A Manitoulin Island fish farmer will rally support to keep the Experimental Lakes Area in northwestern Ontario operating for years to come.
Mike Meeker, president of the Northern Ontario Aquaculture Association, said his group will look at the possibility of pulling together a coalition of private and public interests to keep the world-renowned national aquatic research facility open before federal funding runs out next March.
“It’s a one-of-a-kind facility,” said Meeker. “It would be a shame if it disappeared.”
Located south of the Trans-Canada Highway between Dryden and Kenora, the facility has been a test bed for Meeker and the freshwater aquaculture industry in studying the environmental and ecological impact of caged fish farming.
Founded in 1968, Experimental Lakes Area (ELA) is made up of 58 lakes in northwestern Ontario where groundbreaking research has been conducted into acid rain and climate change.
As part of federal budget cuts, Ottawa has announced Fisheries and Oceans Canada will stop funding the ELA next spring and wants a private sector operator or a post-secondary institution to come forward.
The move has spawned a campaign of online petitions, letters to government, and condemnation from leading environmental scientists across North America.
Meeker said the ELA does “tremendous, groundbreaking work” that’s widely acknowledged and respected around the world.
He was one of the beneficiaries of research conducted there in the late 1990s and early 2000s that helped keep his fledgling industry alive.
“The work they did for us was important as an industry.”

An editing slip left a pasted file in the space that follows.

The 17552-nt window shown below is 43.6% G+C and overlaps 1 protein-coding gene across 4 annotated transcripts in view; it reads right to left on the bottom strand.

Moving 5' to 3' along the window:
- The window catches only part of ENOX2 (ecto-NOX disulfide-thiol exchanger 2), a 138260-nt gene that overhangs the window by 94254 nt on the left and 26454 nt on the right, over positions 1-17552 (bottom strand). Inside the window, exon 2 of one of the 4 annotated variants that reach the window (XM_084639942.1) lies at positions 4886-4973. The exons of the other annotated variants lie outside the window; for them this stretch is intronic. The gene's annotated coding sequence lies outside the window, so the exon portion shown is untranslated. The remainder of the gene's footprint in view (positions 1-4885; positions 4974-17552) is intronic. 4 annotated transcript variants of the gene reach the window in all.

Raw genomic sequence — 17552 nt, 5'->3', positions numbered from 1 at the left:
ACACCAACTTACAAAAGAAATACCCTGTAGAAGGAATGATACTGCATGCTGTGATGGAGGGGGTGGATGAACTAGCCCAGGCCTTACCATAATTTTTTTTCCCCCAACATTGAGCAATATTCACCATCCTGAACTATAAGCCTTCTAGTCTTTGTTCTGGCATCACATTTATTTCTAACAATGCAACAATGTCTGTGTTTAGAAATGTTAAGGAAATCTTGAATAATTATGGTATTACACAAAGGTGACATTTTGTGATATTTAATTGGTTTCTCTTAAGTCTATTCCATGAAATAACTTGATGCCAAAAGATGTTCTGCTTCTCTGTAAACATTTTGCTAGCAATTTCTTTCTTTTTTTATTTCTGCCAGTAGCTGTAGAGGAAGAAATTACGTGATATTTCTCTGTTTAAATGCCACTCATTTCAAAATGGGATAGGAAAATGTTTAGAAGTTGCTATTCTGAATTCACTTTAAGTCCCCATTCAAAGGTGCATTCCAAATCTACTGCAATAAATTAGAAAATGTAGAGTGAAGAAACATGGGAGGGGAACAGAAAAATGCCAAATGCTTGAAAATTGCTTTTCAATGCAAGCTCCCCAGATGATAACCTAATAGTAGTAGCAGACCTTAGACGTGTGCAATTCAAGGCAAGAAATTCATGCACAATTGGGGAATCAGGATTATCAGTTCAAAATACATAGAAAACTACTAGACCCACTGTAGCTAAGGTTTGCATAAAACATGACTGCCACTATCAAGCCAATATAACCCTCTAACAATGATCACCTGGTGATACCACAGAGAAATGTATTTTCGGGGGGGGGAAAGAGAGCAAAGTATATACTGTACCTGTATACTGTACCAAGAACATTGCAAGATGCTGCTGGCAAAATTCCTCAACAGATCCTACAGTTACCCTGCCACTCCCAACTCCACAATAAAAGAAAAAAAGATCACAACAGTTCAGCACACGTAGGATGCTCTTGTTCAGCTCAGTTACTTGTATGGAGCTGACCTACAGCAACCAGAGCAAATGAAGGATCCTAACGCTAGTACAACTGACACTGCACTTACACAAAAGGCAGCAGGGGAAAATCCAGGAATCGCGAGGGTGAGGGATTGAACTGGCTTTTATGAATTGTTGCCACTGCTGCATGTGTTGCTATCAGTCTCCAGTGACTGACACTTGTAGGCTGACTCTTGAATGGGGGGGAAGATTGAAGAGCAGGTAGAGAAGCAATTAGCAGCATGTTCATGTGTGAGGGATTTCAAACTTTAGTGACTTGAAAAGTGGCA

Meeker collaborated with the ELA team over seven years to study the environmental impacts of aquaculture.
The research focussed on potential impacts of escapees on wild fish populations and the release of waste materials, namely phosphorous, dissolved carbon and nitrogen, released by feces and feed.
It was done at a time when environmental groups like David Suzuki Foundation, and even Ontario’s Environmental Commissioner, were attacking this, largely unregulated, industry.
Freshwater cage operators like Meeker were seeking to legitimize the fish farming industry as stewards of the environment.
Meeker supplied the team of scientists with fish, nets, equipment and the expertise to establish a real world fish farming operation.
The research provided invaluable baseline data that could quantify the impact on the environment and is now used by the aquaculture industry in its predictive modelling.
“They even proved the positive effects of having nets in the water,” said Meeker.
“It was, by far, the most important research we did to legitimize our industry to bring science to our modelling capabilities.”
Meeker intends to get involved by approaching universities and people within industry to come up with a business plan and a co-ordinated partnership to keep the facility open.
“I want to discuss the possibilities of a partnership. Lobbying the government is foolish because they don’t want to shut it down and we don’t want to shut it down.”
“My understanding is (Fisheries and Oceans) wants this to stay open and they need partners.”
Meeker said the ELA has already been discussed by his membership and he will push hard for his association to be a partner.
“When looking back at the importance of that facility, moving forward with the environmental changes we’re seeing, and the relevance to what they do across Canada, I would hope we can pull together the partners to do it.”
The ELA has a $2-million annual budget for operating expenses and 15 to 20 core personnel.
The facility contains the lakes and their watersheds, along with a field station of 20 buildings with modern labs, workshops, kitchen and accommodations for as many as 50 personnel.